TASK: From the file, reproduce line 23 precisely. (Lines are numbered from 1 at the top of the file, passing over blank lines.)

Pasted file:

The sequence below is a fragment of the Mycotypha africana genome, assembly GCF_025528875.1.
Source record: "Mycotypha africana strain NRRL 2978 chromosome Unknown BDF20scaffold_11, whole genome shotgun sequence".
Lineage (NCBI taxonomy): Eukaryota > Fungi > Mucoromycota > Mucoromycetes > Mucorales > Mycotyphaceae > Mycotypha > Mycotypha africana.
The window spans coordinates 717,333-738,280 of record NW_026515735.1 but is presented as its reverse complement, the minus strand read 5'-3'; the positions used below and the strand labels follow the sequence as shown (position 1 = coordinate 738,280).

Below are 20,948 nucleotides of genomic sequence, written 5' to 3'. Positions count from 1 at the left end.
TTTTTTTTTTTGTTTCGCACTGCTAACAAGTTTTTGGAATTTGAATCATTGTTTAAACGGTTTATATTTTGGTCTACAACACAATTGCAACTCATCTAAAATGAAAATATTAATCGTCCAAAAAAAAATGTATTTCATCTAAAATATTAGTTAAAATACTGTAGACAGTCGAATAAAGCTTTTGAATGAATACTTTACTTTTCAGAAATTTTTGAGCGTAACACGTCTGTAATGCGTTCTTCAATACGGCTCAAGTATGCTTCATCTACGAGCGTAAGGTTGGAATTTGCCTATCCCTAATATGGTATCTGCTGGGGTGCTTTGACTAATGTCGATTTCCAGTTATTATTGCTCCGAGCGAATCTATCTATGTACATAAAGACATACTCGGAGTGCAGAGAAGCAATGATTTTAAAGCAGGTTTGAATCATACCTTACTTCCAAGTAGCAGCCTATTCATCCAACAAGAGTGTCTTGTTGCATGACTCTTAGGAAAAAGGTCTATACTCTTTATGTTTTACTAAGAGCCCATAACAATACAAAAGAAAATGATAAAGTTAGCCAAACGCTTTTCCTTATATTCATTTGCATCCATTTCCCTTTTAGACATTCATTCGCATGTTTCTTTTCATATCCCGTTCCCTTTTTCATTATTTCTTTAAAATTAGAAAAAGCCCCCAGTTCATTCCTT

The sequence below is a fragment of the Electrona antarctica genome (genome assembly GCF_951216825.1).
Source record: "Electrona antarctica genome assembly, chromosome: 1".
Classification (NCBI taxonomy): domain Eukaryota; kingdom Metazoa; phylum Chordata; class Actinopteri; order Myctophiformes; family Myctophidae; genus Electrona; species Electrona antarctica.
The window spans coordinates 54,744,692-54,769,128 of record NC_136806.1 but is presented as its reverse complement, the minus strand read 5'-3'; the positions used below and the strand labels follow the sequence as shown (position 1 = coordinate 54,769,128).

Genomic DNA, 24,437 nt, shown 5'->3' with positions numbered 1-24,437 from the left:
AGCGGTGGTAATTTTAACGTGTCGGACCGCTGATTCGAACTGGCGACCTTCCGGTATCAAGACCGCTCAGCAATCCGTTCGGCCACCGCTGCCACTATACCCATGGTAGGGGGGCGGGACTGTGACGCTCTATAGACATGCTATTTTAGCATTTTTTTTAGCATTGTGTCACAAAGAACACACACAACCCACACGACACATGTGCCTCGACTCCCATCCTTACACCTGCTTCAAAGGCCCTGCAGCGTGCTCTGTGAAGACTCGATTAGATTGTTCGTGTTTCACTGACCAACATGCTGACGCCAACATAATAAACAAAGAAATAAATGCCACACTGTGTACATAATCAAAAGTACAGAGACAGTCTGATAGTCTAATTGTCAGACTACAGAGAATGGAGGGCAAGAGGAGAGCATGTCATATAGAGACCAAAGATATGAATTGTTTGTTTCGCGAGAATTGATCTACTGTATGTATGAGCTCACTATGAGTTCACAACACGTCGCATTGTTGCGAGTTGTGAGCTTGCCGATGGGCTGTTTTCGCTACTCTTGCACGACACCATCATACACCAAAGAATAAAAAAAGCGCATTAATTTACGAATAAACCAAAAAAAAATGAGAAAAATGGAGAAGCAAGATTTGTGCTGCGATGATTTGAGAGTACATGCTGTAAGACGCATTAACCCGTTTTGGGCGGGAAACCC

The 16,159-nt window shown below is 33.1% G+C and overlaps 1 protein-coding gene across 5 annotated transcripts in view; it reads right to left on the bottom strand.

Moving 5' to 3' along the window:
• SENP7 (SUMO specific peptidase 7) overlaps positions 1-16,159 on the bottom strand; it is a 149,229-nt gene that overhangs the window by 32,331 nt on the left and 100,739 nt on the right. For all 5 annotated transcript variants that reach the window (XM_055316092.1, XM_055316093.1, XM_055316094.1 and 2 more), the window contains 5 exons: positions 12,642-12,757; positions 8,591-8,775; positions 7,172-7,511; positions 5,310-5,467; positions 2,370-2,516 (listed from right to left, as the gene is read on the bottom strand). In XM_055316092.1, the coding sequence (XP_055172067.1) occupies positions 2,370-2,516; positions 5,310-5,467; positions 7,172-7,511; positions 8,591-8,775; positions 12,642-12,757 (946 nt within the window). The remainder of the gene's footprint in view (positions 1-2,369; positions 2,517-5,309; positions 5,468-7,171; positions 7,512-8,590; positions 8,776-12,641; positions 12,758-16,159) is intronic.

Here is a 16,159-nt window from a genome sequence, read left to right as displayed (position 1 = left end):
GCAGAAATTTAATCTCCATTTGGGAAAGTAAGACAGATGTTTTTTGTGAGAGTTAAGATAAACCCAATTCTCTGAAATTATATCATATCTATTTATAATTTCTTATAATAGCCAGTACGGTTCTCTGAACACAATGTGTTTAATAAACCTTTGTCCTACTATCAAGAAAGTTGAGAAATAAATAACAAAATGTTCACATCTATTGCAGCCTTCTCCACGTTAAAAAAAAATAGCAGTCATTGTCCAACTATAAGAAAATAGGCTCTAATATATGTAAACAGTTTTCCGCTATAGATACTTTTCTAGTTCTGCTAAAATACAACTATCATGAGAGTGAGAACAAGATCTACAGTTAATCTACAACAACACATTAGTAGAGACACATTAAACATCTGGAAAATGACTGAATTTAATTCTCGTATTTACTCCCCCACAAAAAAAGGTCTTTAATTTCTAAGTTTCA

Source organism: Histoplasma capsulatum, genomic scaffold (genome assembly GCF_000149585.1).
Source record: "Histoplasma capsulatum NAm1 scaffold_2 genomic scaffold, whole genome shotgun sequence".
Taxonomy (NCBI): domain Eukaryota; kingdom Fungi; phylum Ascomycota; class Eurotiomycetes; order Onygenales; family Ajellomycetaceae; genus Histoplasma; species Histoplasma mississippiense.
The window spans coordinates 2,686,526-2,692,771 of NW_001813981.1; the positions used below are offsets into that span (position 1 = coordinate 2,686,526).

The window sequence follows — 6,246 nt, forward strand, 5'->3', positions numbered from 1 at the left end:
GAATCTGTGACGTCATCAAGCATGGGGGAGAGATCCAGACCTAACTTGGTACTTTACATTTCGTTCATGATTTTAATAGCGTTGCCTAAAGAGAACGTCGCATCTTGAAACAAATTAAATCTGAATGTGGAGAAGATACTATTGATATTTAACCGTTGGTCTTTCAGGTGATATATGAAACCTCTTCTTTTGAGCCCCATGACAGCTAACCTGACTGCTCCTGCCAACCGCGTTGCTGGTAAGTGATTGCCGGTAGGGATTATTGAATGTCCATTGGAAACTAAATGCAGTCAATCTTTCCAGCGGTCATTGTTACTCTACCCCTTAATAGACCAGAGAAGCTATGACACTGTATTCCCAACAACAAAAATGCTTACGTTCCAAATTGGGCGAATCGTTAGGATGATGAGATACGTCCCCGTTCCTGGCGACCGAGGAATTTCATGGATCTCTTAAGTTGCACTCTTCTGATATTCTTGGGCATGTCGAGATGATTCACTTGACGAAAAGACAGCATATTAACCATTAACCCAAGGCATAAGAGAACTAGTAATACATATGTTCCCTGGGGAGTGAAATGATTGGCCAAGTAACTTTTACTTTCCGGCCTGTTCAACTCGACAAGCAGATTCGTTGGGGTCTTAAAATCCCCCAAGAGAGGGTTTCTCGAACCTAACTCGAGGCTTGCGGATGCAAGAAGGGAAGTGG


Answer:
GAATCTGTGACGTCATCAAGCATGGGGGAGAGATCCAGACCTAACTTGGTACTTTACATTTCGTTCATGATTTTAATAGCGTTGCCTAAAGAGAACGTCGCATCTTGAAACAAATTAAATCTGAATGTGGAGAAGATACTATTGATATTTAACCGTTGGTCTTTCAGGTGATATATGAAACCTCTTCTTTTGAGCCCCATGACAGCTAACCTGACTGCTCCTGCCAACCGCGTTGCTGGTAAGTGATTGCCGGTAGGGATTATTGAATGTCCATTGGAAACTAAATGCAGTCAATCTTTCCAGCGGTCATTGTTACTCTACCCCTTAATAGACCAGAGAAGCTATGACACTGTATTCCCAACAACAAAAATGCTTACGTTCCAAATTGGGCGAATCGTTAGGATGATGAGATACGTCCCCGTTCCTGGCGACCGAGGAATTTCATGGATCTCTTAAGTTGCACTCTTCTGATATTCTTGGGCATGTCGAGATGATTCACTTGACGAAAAGACAGCATATTAACCATTAACCCAAGGCATAAGAGAACTAGTAATACATATGTTCCCTGGGGAGTGAAATGATTGGCCAAGTAACTTTTACTTTCCGGCCTGTTCAACTCGACAAGCAGATTCGTTGGGGTCTTAAAATCCCCCAAGAGAGGGTTTCTCGAACCTAACTCGAGGCTTGCGGATGCAAGAAGGGAAGTGG